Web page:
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    Posted March 10, 2014 by
    Jacksonville, Arkansas

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    Mainland China Manufacturer Incurs the Wrath of the U.S. Government


    "There are governments that are working hand in hand with the black market and with organized crime."  Congressman Tim Griffin


    A mainland Chinese wall art manufacturer claiming to produce up to 30,000 copies of an American art work which they pirated and copied for sale internationally for profits in the millions of dollars has incurred the wrath of U.S. Government officials.


    According to Congressman Griffin: "Piracy is something that I have been very interested in and have been very active in trying to address."


    Griffin also states that: "Piracy is something that the Judiciary Committee was and still is grappling with. A lot of folks in the U.S. have been victims of piracy because their intellectual property is often stolen and it results in billions of dollars of lost sales. At it's core, it's theft. You can look at it from a jobs perspective, you can look at it from a property rights theft perspective, no matter how many ways you view this it is a problem, so I am engaged on the issue of piracy."


    Governor Mike Beebe of Arkansas has also jumped into the IPR and Copyright cyber theft issue after discovering that the long arm of Chinese art piracy has reached it's way into a small town in Arkansas. Said Governor Beebe: "Intellectual property involves people and their ideas and their creative works, whether it's music or whether it's intellectual property from the standpoint of patents and ideas. That (IPR) is an asset that belongs to somebody and there are ways in America where you can protect your work product whatever it may be. Unfortunately there are folks around the globe and particularly there are folks in the far east who pirate that."


    "They are reproducing and selling that art without any attribution or without any permission, in China." Beebe continued. "Our federal government and the Chinese federal government have to be on the same page. They have to be fully committed to enforcing whatever law that they agree upon to exist. If they give full faith and credit to American laws in regard to intellectual property, it doesn't do any good until they are willing to take that next step and enforce that law.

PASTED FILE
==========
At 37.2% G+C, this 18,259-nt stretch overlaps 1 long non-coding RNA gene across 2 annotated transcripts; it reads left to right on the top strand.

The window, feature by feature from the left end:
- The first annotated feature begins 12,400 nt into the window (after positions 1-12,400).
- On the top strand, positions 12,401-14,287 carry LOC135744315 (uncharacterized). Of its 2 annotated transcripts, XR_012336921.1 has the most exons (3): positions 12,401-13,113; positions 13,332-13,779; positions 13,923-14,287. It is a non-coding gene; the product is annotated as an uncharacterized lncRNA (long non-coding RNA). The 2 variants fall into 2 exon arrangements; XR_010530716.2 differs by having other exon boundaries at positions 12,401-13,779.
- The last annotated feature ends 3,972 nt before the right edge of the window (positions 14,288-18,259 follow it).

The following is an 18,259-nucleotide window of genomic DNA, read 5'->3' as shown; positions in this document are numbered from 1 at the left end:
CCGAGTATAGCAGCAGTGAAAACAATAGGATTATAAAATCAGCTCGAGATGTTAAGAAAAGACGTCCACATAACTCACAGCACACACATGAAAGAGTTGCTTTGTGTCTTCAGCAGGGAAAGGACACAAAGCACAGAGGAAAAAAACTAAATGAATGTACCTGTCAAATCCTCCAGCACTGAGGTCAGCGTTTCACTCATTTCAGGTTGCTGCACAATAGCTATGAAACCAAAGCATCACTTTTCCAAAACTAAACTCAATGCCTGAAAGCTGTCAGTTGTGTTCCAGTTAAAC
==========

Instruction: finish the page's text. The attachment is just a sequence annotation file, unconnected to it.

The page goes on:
The painting that sparked the ire of Washington and Arkansas officials against the Chinese manufacturer is a work entitled "Still Life of Violin", a 24x30 oil painting by RB McGrath-2006. The image was pirated by a manufacturer in Xiamen, China (mainland) and is being advertised and sold in Asia, Australia, Portugal, Canada, France, Spain and the U.S. It is believed that the Chinese manufacturer has made as much as 1.9 million dollars from the illicit sale of counterfeit copies of McGrath's work.


    More recently Congressman Griffin flew to Arkansas and met with McGrath where he has continued his efforts on behalf of the artist.


    "Some of our long term friends are countries that enforce the rule of law, who do a pretty good job and who work with us cooperatively. Countries like Britain for example. But, there are a lot of countries, particularly the former Soviet Republics, Russia and China where intellectual property is not given the respect that it is due. In those countries where law enforcement may say one thing but do another, it's a challenge." Said Griffin. "A lot of times there are governments that are working hand in hand with the black market and with organized crime. What we have to do is utilize whatever diplomatic and economic tools that are available to us to make sure that these countries, China for example, respect our laws."


    A documentary film is now in the works by Independent Filmmaker Keith Hudson.


    Pictures: Congressman Tim Griffin (R-AR), Governor Mike Beebe (D-AR), Painting: Still Life of Violin, RB McGrath 2006. Photo's by Pham Minh and RB McGrath.

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